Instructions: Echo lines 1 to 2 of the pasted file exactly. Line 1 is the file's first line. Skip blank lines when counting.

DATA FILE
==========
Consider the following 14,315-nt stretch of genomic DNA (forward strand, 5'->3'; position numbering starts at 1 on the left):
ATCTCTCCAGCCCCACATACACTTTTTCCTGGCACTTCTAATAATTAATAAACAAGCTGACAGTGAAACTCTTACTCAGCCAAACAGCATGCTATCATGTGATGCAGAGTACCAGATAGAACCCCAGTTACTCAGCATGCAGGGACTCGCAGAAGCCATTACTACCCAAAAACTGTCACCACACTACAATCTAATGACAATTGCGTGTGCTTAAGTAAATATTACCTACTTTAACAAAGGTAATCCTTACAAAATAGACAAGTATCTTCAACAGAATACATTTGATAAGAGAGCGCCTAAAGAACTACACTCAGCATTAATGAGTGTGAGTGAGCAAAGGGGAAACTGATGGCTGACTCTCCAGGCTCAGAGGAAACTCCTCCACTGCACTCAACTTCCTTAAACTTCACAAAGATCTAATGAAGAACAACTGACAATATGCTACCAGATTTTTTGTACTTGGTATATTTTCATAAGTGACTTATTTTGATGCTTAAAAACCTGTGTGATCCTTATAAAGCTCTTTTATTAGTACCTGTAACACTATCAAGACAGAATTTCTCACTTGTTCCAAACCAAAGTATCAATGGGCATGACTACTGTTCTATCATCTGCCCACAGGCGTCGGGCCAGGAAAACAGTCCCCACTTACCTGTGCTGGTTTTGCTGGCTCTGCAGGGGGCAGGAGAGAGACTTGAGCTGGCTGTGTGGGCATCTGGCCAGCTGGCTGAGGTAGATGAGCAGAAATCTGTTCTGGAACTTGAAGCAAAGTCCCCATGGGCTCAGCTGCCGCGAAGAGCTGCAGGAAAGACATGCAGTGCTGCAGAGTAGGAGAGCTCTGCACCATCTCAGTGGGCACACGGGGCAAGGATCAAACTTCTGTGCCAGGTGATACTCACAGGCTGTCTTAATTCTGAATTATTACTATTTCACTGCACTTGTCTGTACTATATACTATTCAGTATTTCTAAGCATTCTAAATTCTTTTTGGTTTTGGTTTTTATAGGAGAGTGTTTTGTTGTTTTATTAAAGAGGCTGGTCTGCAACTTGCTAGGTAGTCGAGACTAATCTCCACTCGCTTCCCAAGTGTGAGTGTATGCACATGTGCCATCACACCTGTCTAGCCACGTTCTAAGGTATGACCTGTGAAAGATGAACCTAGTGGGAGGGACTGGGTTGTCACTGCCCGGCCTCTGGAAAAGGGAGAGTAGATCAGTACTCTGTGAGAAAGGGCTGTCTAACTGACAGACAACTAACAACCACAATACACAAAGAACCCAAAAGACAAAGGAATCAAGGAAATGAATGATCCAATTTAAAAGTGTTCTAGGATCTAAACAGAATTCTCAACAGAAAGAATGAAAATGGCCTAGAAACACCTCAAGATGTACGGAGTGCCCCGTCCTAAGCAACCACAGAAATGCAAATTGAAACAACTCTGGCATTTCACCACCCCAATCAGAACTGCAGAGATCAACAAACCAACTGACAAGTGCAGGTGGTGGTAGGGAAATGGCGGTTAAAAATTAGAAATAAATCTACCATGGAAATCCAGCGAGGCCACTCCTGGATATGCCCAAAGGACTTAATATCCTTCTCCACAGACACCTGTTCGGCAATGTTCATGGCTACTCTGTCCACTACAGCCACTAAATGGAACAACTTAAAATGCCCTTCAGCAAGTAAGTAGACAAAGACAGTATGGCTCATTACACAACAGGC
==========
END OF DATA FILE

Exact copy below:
Consider the following 14,315-nt stretch of genomic DNA (forward strand, 5'->3'; position numbering starts at 1 on the left):
ATCTCTCCAGCCCCACATACACTTTTTCCTGGCACTTCTAATAATTAATAAACAAGCTGACAGTGAAACTCTTACTCAGCCAAACAGCATGCTATCATGTGATGCAGAGTACCAGATAGAACCCCAGTTACTCAGCATGCAGGGACTCGCAGAAGCCATTACTACCCAAAAACTGTCACCACACTACAATCTAATGACAATTGCGTGTGCTTAAGTAAATATTACCTACTTTAACAAAGGTAATCCTTACAAAATAGACAAGTATCTTCAACAGAATACATTTGATAAGAGAGCGCCTAAAGAACTACACTCAGCATTAATGAGTGTGAGTGAGCAAAGGGGAAACTGATGGCTGACTCTCCAGGCTCAGAGGAAACTCCTCCACTGCACTCAACTTCCTTAAACTTCACAAAGATCTAATGAAGAACAACTGACAATATGCTACCAGATTTTTTGTACTTGGTATATTTTCATAAGTGACTTATTTTGATGCTTAAAAACCTGTGTGATCCTTATAAAGCTCTTTTATTAGTACCTGTAACACTATCAAGACAGAATTTCTCACTTGTTCCAAACCAAAGTATCAATGGGCATGACTACTGTTCTATCATCTGCCCACAGGCGTCGGGCCAGGAAAACAGTCCCCACTTACCTGTGCTGGTTTTGCTGGCTCTGCAGGGGGCAGGAGAGAGACTTGAGCTGGCTGTGTGGGCATCTGGCCAGCTGGCTGAGGTAGATGAGCAGAAATCTGTTCTGGAACTTGAAGCAAAGTCCCCATGGGCTCAGCTGCCGCGAAGAGCTGCAGGAAAGACATGCAGTGCTGCAGAGTAGGAGAGCTCTGCACCATCTCAGTGGGCACACGGGGCAAGGATCAAACTTCTGTGCCAGGTGATACTCACAGGCTGTCTTAATTCTGAATTATTACTATTTCACTGCACTTGTCTGTACTATATACTATTCAGTATTTCTAAGCATTCTAAATTCTTTTTGGTTTTGGTTTTTATAGGAGAGTGTTTTGTTGTTTTATTAAAGAGGCTGGTCTGCAACTTGCTAGGTAGTCGAGACTAATCTCCACTCGCTTCCCAAGTGTGAGTGTATGCACATGTGCCATCACACCTGTCTAGCCACGTTCTAAGGTATGACCTGTGAAAGATGAACCTAGTGGGAGGGACTGGGTTGTCACTGCCCGGCCTCTGGAAAAGGGAGAGTAGATCAGTACTCTGTGAGAAAGGGCTGTCTAACTGACAGACAACTAACAACCACAATACACAAAGAACCCAAAAGACAAAGGAATCAAGGAAATGAATGATCCAATTTAAAAGTGTTCTAGGATCTAAACAGAATTCTCAACAGAAAGAATGAAAATGGCCTAGAAACACCTCAAGATGTACGGAGTGCCCCGTCCTAAGCAACCACAGAAATGCAAATTGAAACAACTCTGGCATTTCACCACCCCAATCAGAACTGCAGAGATCAACAAACCAACTGACAAGTGCAGGTGGTGGTAGGGAAATGGCGGTTAAAAATTAGAAATAAATCTACCATGGAAATCCAGCGAGGCCACTCCTGGATATGCCCAAAGGACTTAATATCCTTCTCCACAGACACCTGTTCGGCAATGTTCATGGCTACTCTGTCCACTACAGCCACTAAATGGAACAACTTAAAATGCCCTTCAGCAAGTAAGTAGACAAAGACAGTATGGCTCATTACACAACAGGC